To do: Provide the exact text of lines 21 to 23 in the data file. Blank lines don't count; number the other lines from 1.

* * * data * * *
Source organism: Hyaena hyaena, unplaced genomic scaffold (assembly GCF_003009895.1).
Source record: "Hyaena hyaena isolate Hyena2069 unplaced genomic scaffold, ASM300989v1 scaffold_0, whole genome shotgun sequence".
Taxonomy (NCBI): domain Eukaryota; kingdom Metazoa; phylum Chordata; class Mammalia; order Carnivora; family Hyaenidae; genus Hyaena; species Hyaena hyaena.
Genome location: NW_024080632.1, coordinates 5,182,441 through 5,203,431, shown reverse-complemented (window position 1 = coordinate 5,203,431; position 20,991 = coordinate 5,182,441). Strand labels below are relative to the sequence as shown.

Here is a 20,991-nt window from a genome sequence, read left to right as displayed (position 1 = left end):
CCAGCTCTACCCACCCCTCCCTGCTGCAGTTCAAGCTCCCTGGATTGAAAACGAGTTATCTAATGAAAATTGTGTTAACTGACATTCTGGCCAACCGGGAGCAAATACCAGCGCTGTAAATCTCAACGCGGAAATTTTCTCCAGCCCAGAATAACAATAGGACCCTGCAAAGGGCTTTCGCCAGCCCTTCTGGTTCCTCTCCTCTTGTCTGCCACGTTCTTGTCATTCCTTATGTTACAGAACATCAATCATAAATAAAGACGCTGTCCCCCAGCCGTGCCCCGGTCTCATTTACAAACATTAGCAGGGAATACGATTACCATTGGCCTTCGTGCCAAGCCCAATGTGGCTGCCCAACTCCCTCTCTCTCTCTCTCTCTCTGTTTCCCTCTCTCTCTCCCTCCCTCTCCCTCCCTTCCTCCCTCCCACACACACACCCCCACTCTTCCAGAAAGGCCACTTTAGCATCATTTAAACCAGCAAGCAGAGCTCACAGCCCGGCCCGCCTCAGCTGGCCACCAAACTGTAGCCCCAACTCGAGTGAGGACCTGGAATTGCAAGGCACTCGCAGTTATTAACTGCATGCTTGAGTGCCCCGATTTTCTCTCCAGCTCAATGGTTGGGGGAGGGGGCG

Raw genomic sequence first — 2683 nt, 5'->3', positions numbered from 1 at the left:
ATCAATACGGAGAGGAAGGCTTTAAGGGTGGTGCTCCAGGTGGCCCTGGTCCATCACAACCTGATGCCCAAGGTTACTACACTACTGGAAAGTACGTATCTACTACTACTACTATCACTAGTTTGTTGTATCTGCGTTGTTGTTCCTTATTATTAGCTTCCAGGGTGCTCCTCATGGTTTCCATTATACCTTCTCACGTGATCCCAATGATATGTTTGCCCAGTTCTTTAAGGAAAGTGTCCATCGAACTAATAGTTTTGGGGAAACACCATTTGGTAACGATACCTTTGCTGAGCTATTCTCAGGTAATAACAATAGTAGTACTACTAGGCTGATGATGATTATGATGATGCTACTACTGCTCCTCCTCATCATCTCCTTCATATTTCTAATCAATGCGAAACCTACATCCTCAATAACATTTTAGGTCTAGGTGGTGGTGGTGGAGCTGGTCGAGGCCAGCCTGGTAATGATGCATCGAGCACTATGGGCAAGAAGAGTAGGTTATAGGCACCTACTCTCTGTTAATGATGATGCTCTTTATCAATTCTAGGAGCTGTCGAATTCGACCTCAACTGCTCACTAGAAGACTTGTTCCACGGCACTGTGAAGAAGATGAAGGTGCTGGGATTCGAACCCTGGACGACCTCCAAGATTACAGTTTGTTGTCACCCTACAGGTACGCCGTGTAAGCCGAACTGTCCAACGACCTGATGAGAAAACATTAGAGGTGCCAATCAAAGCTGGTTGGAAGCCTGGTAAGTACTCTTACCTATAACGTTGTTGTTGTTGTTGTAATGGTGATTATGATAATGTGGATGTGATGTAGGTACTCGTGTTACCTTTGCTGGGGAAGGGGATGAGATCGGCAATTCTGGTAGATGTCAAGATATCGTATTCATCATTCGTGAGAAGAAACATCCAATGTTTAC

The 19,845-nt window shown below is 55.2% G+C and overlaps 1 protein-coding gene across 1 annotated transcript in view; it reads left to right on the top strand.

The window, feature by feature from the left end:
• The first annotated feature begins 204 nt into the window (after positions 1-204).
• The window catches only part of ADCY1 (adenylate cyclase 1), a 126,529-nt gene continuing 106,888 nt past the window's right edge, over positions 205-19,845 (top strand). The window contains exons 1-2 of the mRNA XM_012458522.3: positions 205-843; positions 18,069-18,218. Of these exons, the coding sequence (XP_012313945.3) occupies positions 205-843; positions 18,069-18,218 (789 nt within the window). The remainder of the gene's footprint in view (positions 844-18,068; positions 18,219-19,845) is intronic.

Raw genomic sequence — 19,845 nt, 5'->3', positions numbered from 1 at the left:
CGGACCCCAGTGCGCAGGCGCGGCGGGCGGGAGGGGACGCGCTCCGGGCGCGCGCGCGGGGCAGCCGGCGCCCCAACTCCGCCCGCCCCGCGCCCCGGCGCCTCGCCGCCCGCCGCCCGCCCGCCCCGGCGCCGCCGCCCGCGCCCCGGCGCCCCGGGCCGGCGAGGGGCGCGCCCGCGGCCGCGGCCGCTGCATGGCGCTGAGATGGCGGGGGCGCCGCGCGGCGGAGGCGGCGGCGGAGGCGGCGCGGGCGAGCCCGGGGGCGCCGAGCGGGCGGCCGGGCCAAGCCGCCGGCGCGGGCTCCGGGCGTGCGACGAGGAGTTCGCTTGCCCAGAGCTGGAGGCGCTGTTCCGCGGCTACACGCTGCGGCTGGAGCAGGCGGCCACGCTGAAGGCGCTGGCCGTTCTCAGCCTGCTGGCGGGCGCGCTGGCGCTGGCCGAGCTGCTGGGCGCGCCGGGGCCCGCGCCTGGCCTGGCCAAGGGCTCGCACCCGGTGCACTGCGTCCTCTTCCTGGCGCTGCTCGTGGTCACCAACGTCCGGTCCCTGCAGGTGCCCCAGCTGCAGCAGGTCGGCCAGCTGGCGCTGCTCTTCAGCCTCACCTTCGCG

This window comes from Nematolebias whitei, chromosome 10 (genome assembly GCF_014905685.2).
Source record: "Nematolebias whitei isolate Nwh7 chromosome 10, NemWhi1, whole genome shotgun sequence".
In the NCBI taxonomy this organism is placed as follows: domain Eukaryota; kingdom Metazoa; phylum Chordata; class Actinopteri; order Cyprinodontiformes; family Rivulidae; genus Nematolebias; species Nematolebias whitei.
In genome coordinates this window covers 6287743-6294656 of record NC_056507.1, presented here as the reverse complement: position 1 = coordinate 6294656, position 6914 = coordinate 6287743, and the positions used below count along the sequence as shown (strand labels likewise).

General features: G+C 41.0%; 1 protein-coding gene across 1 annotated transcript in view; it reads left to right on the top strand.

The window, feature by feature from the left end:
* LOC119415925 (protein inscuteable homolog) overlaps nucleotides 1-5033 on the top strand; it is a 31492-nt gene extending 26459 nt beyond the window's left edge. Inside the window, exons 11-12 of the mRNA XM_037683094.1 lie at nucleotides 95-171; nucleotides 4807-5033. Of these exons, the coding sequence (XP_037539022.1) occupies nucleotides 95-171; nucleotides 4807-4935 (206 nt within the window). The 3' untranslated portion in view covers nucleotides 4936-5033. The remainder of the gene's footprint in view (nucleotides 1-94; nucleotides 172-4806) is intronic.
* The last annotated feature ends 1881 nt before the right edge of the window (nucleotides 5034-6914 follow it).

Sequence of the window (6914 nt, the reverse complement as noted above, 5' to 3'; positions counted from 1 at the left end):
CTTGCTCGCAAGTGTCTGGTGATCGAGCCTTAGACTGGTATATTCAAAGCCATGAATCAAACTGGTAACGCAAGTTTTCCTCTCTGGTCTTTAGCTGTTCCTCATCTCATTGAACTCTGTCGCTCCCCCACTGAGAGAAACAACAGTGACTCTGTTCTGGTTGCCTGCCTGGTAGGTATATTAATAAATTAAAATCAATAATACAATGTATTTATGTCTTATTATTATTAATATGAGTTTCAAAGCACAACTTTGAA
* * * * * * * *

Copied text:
* LOC119415925 (protein inscuteable homolog) overlaps nucleotides 1-5033 on the top strand; it is a 31492-nt gene extending 26459 nt beyond the window's left edge. Inside the window, exons 11-12 of the mRNA XM_037683094.1 lie at nucleotides 95-171; nucleotides 4807-5033. Of these exons, the coding sequence (XP_037539022.1) occupies nucleotides 95-171; nucleotides 4807-4935 (206 nt within the window). The 3' untranslated portion in view covers nucleotides 4936-5033. The remainder of the gene's footprint in view (nucleotides 1-94; nucleotides 172-4806) is intronic.
* The last annotated feature ends 1881 nt before the right edge of the window (nucleotides 5034-6914 follow it).

Sequence of the window (6914 nt, the reverse complement as noted above, 5' to 3'; positions counted from 1 at the left end):